The military coup in Egypt in July 2013 was predicated on three deceptively simple arguments: Mohamed Morsi’s year in office was a disaster; the people demanded his removal; the military would do better. As a former minister in the Morsi government I will not claim that we made no mistakes. We worked hard, and I believe our plans for unshackling Egypt from its autocratic past were sound, but we failed on many fronts. Morsi believed he could appeal to Egyptians’ patriotism to put the country’s interests ahead of their own. This didn’t work with vested interest groups, particularly the army, security apparatus, old regime judiciary and corrupt businessmen, all of who saw that their privileges would be eroded in a new, democratic Egypt.
However, eight months after his overthrow it is evident that all three premises on which the coup was predicated were false. Many Egyptians have been demonstrating peacefully for the restoration of legitimate rule. Government employees have been in open revolt for weeks over the government’s failure to fulfil its promise for 6 million workers to have the minimum wage. Textile workers have been on strike, and in Cairo, public transport came to a complete halt recently when 38,000 bus drivers went on strike. In its disregard for the livelihood of ordinary Egyptians, Sisi’s regime arbitrarily halted the import of “toktoks” – the vehicle popular with low-income Egyptians. Thousands of toktok drivers protested.
Undeterred, the government is now proceeding with the fire sale of Egypt’s once largest retail company, Omar Effendi, and thousands of its workers have been protesting, too. The public healthcare system has been virtually crippled by a doctors’ strike; they have now been joined by pharmacists, nurses and dentists. The regime’s response was to announce a “spectacular” discovery by one of their generals of a “cure” for HIV/Aids, hepatitis C and cancer – a bizarre attempt to gain popularity and distract attention from their own failures.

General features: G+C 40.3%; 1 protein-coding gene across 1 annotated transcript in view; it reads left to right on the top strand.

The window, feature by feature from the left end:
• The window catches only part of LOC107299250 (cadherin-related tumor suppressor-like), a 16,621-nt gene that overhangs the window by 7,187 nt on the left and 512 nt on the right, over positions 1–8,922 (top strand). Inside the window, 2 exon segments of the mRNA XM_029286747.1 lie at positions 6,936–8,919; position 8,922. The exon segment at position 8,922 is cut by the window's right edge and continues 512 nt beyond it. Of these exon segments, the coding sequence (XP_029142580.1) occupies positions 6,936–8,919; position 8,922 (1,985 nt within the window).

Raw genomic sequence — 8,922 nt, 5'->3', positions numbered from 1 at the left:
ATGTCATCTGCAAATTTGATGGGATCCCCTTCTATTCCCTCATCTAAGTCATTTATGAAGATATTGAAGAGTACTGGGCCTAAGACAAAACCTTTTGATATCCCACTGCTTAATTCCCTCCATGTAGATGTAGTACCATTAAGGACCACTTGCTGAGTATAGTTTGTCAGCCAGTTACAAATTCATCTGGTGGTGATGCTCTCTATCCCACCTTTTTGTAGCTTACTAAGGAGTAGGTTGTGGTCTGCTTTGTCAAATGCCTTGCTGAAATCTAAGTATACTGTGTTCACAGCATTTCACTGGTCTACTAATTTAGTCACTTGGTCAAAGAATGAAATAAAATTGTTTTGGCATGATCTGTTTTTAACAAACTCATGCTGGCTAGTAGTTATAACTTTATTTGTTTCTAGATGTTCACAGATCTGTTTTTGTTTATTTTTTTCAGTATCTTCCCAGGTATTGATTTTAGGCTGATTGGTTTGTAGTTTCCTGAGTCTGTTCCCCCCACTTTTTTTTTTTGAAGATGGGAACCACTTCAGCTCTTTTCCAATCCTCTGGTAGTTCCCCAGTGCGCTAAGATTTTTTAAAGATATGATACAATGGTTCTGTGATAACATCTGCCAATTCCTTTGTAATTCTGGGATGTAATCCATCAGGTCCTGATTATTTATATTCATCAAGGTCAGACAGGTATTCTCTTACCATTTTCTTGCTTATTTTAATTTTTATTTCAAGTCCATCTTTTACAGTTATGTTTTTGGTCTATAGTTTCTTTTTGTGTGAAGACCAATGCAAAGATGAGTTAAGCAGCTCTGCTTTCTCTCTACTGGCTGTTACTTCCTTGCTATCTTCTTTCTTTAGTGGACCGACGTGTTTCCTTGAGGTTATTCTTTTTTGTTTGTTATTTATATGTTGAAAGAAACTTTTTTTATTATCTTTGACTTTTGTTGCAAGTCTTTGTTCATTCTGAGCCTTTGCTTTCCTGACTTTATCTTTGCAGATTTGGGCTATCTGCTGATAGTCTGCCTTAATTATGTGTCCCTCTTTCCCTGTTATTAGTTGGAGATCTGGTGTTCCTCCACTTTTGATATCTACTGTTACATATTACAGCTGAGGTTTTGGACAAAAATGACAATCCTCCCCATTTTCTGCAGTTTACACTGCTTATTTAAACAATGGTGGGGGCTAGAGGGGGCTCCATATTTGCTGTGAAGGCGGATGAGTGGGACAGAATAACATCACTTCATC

Energy is one area where the Sisi regime should have done well, given massive support from some Gulf countries. Yet, queues for diesel have been growing as the country grapples with a deficit in energy resources estimated at 30% of the country’s energy needs. Once an exporter of gas, Egypt is now seeking to import gas from Israel.
Many foreign companies have left the country since the coup. Inflation and unemployment rates are at the highest for decades. Tourism levels have dropped precipitously. The budget deficit is expected to reach 15% of GDP. In a blatant attempt to curry favour with Mubarak-era oligarchs, the government signed into law an “investment edict” that precludes any oversight over privatisation of public assets or transactions between the government and investors. The firesale of the country’s assets has been protected by law.
If only the country was maintaining some sense of social cohesion while it was being hurtled towards economic disaster, perhaps the Sisi regime could have claimed some victory. Instead, the country is hurtling towards economic disaster under the most repressive regime in the history of modern Egypt. Murder, torture, arbitrary detentions, and the confiscation of assets have all become routine. More than 23,000 are now illegally detained including hundreds of children and women; more than 4,000 have been killed while peacefully protesting. Many of those who supported the military coup are now themselves imprisoned, tortured and silenced. The latest change in the dummy government means there is now no one left that has any link to the 25 January revolution.
Life support comes from the regional autocratic dictatorships in Saudi Arabia and the UAE. Both were frightened that a successful democratic Egypt with democratic Islamist parties would inspire demands among their own peoples. They are using every dirty trick to support the counter revolution. The latest decree by the Saudi regime labelling the Muslim Brotherhood a banned terrorist organisation stems from their frustration with the military’s failure to halt the rise of revolutionary forces. The same decree is full of unprecedented draconian measures to criminalise and punish any sort of dissent within Saudi Arabia – a clear sign of weakness and fear that the revolution will spread to their soil.
Meanwhile the world turns a blind eye. The EU and the US both took a clear stand against the now defunct Ukrainian government over the deaths of 80 protesters. Visa bans were implemented, assets frozen. But when it comes to Egypt, Catherine Ashton spends her holiday in Luxor, a few weeks after dozens of peaceful protesters were killed.
After the revolution, Morsi believed a reformist, gradualist approach was best. It is now clear that there is a clique in Egypt that would rather drive the country to catastrophe than allow democracy to flourish.
We paid a heavy price for our mistake. We have learned that only a revolutionary approach – one that unites revolutionary forces from across the political spectrum – will succeed in rebuilding our country. We are now more determined than ever to win Egypt back from those who would turn our country into a wasteland, and finally realise the dreams of the 25 January revolution: social justice, dignity and freedom for all Egyptians.
This article was first published by The Guardian
The views expressed in this article belong to the author and do not necessarily reflect the editorial policy of Middle East Monitor.